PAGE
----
Author Of Her Book Anne Bradstreet Essays

Word Choice And Tone In Bradstreet's "The Author To Her Book"

After reading "The Author to her Book," it helps to know about the author's background. Anne Bradstreet wrote this poem after she had received her recently published book. The problem was that she did not want her book published. In her eyes, it was unfinished and full of mistakes. In the poem, she treats the book as a child and uses a satirical tone. Her choice of words and tone are very important to the theme of the poem. Some readers, mainly logical, would think that the author is simply talking about a child. The truth is that she is talking about her recently finished book. Bradstreet shows a mixture of emotions toward what just happened.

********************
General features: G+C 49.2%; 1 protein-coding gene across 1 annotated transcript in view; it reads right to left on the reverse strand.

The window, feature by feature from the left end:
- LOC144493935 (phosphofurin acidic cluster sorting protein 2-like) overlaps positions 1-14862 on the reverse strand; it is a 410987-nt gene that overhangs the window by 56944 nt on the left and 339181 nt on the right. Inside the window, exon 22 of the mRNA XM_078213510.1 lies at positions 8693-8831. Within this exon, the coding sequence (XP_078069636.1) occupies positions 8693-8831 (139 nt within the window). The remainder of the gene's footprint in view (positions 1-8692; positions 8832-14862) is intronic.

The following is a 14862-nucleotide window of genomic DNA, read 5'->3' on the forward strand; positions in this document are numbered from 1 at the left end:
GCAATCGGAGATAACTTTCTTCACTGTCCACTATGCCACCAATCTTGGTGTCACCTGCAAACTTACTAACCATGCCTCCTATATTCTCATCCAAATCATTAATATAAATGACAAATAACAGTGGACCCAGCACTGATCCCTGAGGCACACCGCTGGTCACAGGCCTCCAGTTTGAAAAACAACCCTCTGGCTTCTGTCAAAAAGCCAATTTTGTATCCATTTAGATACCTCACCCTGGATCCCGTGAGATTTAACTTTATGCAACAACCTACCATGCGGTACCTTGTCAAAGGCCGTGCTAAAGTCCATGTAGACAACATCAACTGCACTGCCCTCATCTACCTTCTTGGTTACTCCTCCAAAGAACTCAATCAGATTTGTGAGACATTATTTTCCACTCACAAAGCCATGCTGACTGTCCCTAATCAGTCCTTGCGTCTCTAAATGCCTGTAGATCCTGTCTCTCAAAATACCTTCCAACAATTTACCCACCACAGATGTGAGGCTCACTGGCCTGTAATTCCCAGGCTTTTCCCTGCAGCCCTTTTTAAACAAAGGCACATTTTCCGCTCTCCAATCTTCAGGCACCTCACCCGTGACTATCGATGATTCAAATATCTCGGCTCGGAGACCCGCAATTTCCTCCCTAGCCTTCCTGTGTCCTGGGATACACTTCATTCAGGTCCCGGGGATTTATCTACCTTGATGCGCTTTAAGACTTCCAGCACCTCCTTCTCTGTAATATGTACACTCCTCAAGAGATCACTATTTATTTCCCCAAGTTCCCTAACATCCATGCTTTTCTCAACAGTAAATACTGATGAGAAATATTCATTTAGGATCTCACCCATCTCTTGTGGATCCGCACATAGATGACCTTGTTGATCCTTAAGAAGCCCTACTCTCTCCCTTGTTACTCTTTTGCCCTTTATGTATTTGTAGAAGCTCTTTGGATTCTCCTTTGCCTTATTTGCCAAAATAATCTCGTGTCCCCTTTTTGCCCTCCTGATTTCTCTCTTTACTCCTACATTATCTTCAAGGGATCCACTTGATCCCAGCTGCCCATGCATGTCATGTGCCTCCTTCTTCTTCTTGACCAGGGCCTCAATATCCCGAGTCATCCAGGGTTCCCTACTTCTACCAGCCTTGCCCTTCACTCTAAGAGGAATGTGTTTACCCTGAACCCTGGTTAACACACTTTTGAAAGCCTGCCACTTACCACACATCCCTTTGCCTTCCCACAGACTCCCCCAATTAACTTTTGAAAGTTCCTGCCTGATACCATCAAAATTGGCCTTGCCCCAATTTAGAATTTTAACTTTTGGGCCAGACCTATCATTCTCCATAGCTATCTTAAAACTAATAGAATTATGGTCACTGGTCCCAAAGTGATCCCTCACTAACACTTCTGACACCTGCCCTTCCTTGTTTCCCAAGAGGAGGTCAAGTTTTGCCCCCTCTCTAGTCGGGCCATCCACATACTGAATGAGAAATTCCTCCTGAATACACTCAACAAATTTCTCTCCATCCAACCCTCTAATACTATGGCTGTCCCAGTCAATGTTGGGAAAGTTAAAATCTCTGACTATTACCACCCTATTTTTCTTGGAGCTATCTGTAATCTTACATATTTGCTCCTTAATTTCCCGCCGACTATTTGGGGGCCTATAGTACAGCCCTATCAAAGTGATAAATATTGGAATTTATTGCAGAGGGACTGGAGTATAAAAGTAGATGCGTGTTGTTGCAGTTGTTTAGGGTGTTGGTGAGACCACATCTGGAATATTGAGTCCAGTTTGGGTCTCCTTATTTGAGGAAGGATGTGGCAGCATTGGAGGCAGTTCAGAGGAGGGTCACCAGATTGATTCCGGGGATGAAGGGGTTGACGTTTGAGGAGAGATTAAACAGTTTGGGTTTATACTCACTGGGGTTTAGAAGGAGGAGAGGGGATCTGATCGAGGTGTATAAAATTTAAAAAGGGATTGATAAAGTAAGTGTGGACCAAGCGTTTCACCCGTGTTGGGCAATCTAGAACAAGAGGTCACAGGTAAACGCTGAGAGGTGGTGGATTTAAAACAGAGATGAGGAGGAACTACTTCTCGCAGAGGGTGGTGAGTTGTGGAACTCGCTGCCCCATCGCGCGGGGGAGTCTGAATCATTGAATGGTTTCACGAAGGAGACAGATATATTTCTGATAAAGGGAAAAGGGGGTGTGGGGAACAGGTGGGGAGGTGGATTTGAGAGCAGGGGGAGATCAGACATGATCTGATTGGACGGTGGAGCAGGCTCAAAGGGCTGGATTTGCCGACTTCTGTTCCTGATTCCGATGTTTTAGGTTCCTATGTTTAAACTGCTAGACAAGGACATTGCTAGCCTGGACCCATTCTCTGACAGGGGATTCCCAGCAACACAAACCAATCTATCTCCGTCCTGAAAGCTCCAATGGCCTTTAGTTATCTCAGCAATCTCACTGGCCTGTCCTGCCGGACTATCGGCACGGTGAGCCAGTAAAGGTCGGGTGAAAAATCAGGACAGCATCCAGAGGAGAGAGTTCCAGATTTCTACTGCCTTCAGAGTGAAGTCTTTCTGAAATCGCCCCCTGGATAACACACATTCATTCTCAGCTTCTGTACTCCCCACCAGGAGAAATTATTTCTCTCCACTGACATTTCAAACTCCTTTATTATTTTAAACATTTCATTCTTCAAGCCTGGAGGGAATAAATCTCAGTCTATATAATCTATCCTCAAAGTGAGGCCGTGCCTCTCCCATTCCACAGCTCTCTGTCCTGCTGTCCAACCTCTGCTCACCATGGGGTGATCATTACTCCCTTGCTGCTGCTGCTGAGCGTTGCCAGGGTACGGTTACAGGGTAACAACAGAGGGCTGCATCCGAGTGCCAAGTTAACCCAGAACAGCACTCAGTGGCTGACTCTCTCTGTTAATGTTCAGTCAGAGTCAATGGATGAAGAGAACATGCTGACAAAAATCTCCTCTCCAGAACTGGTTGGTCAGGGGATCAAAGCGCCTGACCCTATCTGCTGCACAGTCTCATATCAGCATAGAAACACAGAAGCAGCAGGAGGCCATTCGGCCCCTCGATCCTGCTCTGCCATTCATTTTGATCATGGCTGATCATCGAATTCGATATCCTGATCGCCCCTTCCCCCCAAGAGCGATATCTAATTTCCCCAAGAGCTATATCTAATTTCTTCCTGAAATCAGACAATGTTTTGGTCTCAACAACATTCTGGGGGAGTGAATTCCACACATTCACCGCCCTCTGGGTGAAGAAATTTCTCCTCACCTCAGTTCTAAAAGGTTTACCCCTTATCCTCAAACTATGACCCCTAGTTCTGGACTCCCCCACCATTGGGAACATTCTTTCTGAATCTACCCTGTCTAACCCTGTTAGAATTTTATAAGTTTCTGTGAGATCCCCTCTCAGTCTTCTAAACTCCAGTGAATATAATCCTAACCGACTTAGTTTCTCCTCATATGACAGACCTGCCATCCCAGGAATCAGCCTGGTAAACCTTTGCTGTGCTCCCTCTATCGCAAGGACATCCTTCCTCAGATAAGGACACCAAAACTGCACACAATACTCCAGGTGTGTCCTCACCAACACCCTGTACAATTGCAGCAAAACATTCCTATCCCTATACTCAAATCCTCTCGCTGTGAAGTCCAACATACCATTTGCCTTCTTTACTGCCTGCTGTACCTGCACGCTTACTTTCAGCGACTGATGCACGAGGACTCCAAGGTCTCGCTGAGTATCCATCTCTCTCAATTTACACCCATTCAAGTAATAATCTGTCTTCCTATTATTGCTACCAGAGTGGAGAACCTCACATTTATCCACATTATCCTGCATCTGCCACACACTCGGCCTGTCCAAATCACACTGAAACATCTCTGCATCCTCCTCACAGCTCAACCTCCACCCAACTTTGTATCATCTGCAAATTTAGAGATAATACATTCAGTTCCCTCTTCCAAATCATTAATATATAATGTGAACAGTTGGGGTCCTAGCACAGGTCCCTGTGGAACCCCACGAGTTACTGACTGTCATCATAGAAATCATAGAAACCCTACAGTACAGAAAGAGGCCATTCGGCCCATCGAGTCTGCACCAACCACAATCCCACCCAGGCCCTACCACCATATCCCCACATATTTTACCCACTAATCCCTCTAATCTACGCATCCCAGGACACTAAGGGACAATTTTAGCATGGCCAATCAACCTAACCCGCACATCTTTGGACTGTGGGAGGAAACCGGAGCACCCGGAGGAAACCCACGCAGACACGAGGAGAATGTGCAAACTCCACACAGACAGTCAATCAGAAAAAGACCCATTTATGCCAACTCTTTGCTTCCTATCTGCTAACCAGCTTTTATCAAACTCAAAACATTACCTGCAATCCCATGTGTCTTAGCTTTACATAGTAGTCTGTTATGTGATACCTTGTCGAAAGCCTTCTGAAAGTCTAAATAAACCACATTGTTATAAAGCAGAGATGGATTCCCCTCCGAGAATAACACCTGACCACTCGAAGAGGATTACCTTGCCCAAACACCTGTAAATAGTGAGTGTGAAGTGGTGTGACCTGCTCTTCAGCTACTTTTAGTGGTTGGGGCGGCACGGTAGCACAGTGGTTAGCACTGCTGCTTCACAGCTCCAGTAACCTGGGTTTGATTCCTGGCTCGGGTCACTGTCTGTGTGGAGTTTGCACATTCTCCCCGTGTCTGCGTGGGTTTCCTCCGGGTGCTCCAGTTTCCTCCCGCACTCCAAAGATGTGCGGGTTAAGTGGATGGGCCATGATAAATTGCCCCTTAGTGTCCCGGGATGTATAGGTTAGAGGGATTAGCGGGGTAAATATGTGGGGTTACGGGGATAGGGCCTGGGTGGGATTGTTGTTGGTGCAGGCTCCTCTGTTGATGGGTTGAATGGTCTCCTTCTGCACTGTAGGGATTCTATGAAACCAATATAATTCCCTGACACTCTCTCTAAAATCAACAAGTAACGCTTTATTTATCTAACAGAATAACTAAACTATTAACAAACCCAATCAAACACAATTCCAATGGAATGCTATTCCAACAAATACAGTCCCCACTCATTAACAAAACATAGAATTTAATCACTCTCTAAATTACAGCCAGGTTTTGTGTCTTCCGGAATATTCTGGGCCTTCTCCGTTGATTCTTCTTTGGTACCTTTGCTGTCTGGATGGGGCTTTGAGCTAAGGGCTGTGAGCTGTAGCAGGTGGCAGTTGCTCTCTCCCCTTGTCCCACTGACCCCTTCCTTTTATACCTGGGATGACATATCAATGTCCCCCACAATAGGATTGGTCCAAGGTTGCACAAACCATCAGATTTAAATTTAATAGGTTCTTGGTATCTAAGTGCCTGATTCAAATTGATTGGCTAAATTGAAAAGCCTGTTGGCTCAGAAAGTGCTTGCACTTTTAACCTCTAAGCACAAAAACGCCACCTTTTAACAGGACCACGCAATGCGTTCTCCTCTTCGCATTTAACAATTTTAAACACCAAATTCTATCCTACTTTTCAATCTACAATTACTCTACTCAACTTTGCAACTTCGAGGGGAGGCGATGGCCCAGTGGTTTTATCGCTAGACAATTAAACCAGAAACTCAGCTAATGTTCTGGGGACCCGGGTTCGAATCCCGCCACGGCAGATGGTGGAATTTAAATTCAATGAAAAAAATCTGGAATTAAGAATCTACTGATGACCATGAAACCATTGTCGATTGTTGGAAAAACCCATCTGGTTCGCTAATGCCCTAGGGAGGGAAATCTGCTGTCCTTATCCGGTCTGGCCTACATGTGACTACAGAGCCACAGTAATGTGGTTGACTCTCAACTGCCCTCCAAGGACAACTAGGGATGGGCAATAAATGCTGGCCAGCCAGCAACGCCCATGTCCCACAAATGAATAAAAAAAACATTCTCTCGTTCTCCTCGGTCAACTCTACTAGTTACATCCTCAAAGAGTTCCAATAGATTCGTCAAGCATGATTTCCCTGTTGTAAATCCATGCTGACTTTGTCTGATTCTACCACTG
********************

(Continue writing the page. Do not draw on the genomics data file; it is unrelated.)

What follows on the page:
The poem starts by speaking of a child. An "ill-formed" (1) child is mentioned. This indicates that her book was not fully developed. It was full of mistakes. It was a child "of my feeble brain," (1) meaning she obviously wrote the book herself and she believes her brain was weak. Next, Bradstreet states, "Who after birth did'st by my side remain," (2) meaning that she kept the book after it was finished. Her word choice here shows that she was not very happy with the way her book turned out. She wanted to keep it from the publishers so she could fix it over time. "Till snatched from thence by friends." (3) This statement shows a bit of anger in the tone. Bradstreet uses the word "snatched" (3) to show her slight anger. She knew that her friends had taken her book, but she knew that it was not a good idea. They wanted to do something nice for her, but she was not ready for this step of the book. She expresses this by saying they were "less wise than true." (3) "Exposed to public view" (4) indicates that they had the book published for her. "Where errors were not lessened, all may judge." (6)This line shows a tone of regret. I believe that Anne Bradstreet was regretful for letting her friends get a hold of her unfinished book. She also expresses a tone of slight fear. She is afraid that others will judge the book because of all the errors in it rather than focusing on the content of the book.